Frankly, if you're a bourbon drinker, you can probably skip this one. The Blanton's Original is awesome, and should sate your lust for cool bottles. Even if you want to introduce a new drinker to bourbon, you can do better with a subtle starter like Four Roses Small Batch, which brings a ton of complexity to a subdued beverage. Blanton's Special Reserve was good to try once, but there are better bourbons to sip slow.
“Special” increasingly bears a negative connotation in our society, and Blanton’s Special Reserve bourbon is leading the charge. “What?” you’re thinking. “I haven’t seen this in the liquor store!” And you’d be right. This “special” bourbon is exclusively sold abroad, and thus rarely makes it to Canada (or the States, for that matter.) Luckily for me, Papa Smith picked up some returning from vacation and I was excited to try this exclusive bourbon.
On Blanton’s website they describe the Special Reserve as:
“Created as an introductory edition to our full lineup, Blanton’s Special Reserve is ideal for those new to single barrel bourbons. A sweet taste profile with a floral nose and light undertones of vanilla and citrus make it perfect for a premium cocktail or served on the rocks.”
I have to respectfully disagree. Unless introductory means “only barely tastes like bourbon” in which case I’d say they nailed it. And as for “premium cocktails” I actually like to taste my premium whiskey in the drink — and I could barely taste Blanton Special Reserve neat.
Blanton’s Special Reserve Tasting Notes
I’ll give it this: It looks sexy in the bottle. Blanton’s has nailed an aesthetic, and if you just want to impress someone with the bottle, this will do the trick. Once you get over the “Holy Hand Grenade” facade though, you actually have to pour it, and here’s where Blanton’s Special Reserve falls apart. On the nose is…corn? More corn? A whiff of corn? Ok, I’m being too critical — if you try you can maybe eke out a whiff of raisins and a smidgen of rye spice. But that’s it — there’s not even a trace of alcohol fumes.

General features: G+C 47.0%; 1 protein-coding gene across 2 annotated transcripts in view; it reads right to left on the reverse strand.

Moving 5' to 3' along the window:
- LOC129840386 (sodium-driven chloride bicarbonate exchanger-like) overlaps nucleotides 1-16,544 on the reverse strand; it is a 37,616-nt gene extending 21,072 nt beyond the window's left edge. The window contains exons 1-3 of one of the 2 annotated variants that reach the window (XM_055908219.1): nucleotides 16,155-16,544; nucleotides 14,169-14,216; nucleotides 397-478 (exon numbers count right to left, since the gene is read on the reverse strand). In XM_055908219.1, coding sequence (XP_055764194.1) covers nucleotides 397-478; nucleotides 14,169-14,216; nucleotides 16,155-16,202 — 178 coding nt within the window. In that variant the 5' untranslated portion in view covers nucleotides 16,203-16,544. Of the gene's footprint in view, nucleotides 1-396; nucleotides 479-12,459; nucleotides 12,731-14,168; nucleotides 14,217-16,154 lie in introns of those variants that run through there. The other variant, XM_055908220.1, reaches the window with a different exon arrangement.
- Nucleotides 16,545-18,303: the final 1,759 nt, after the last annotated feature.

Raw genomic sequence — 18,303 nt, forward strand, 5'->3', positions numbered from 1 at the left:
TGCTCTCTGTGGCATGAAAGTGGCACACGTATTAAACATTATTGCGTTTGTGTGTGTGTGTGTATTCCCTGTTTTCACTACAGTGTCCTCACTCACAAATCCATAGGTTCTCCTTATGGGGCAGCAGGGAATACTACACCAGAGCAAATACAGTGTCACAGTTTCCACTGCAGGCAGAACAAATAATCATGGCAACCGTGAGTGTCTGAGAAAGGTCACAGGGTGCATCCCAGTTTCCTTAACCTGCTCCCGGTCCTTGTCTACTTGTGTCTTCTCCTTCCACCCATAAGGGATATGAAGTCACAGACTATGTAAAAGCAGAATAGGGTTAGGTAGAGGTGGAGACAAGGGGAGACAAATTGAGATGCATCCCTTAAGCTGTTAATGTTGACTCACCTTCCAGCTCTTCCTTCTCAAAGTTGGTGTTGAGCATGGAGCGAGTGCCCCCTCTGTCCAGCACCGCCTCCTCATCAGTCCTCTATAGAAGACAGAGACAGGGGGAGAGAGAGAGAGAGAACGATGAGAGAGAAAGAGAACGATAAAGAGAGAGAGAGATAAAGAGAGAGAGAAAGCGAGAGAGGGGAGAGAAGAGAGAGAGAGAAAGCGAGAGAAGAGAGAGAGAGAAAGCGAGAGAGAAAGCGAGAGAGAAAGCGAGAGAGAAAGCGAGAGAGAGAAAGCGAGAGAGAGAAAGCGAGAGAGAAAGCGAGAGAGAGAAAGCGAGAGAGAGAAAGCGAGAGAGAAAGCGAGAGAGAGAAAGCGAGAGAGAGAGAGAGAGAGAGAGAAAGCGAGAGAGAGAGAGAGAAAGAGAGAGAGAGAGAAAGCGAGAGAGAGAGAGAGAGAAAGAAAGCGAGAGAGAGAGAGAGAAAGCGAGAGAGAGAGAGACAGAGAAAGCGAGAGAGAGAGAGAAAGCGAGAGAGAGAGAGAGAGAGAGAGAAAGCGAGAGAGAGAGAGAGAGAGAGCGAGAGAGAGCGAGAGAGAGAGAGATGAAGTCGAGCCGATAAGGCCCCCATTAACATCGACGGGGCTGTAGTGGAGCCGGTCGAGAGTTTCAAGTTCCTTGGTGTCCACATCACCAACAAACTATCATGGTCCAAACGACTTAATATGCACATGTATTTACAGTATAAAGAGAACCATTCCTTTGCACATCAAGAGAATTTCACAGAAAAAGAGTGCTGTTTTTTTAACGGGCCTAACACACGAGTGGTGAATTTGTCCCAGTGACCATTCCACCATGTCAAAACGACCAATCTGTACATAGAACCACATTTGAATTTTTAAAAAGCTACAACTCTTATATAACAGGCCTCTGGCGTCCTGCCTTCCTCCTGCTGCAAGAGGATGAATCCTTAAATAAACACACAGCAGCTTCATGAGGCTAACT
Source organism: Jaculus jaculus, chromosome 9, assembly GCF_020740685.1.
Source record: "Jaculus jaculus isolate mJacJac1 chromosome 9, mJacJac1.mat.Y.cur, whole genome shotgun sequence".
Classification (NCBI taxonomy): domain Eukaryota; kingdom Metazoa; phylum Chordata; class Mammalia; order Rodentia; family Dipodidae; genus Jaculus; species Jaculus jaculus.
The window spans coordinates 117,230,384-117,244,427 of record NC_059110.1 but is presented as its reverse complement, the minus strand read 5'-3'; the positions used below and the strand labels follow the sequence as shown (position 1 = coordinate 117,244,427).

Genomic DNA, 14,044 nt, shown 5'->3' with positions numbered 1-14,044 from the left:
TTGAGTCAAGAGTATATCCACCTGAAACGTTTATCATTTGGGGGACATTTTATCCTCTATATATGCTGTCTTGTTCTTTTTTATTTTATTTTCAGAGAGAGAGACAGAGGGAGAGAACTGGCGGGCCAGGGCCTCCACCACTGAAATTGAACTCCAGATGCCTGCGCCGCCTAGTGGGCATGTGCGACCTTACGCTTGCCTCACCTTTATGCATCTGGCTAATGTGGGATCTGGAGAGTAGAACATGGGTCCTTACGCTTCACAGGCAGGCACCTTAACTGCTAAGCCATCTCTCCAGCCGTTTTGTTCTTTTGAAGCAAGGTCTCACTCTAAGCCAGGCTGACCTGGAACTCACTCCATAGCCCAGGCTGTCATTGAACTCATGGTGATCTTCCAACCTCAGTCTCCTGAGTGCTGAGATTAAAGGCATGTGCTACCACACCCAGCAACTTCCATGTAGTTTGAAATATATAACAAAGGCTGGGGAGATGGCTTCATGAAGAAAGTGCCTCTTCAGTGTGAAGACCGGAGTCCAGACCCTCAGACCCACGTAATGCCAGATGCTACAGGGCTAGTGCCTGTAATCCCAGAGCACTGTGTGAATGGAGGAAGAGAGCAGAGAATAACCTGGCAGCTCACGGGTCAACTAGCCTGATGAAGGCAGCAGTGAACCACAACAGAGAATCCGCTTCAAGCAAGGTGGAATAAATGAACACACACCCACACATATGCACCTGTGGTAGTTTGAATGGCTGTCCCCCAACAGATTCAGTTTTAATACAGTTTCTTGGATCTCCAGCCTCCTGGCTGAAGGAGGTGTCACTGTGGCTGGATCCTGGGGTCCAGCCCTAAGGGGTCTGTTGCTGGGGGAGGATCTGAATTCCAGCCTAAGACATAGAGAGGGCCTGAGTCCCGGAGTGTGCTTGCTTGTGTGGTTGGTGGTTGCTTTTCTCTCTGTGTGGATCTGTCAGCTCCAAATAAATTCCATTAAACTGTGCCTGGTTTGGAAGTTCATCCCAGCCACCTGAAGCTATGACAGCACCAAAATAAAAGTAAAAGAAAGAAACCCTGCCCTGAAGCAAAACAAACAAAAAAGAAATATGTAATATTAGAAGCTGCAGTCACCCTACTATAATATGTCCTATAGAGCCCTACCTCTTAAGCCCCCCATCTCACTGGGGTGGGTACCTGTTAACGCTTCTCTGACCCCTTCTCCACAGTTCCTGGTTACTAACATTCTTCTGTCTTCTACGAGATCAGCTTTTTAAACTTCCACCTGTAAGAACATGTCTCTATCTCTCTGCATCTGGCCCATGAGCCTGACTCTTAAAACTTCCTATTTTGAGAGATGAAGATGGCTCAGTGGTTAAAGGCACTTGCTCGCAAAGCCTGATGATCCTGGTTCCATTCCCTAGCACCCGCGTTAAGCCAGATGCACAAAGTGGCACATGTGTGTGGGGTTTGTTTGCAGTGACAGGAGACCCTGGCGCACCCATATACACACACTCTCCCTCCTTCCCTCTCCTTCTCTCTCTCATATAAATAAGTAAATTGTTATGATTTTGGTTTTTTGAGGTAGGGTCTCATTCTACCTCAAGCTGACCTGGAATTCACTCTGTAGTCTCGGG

That can be explained by the low ABV. Blanton’s has obviously established that someone new to bourbon isn’t going to enjoy a high proof bomb. The thing is, though, Blanton’s Special Reserve is practically a lie. It’s so easy to drink it feels like someone pre-added water. It’s very corny, with only a bit of charred wood to give it a kick of sweetness. The rye brings a bit of spice, and its all honey and mandarin oranges as it pulls towards the brief finish. I know it sounds good — it very nearly is. But its like listening to a great song being played two rooms over. It lacks the visceral interaction with the drinker. I’m more of a fan of Elijah Craig, which gives you a big firm handshake when it greets you, not the limp fish Blanton’s Special Reserve is feebly proffering.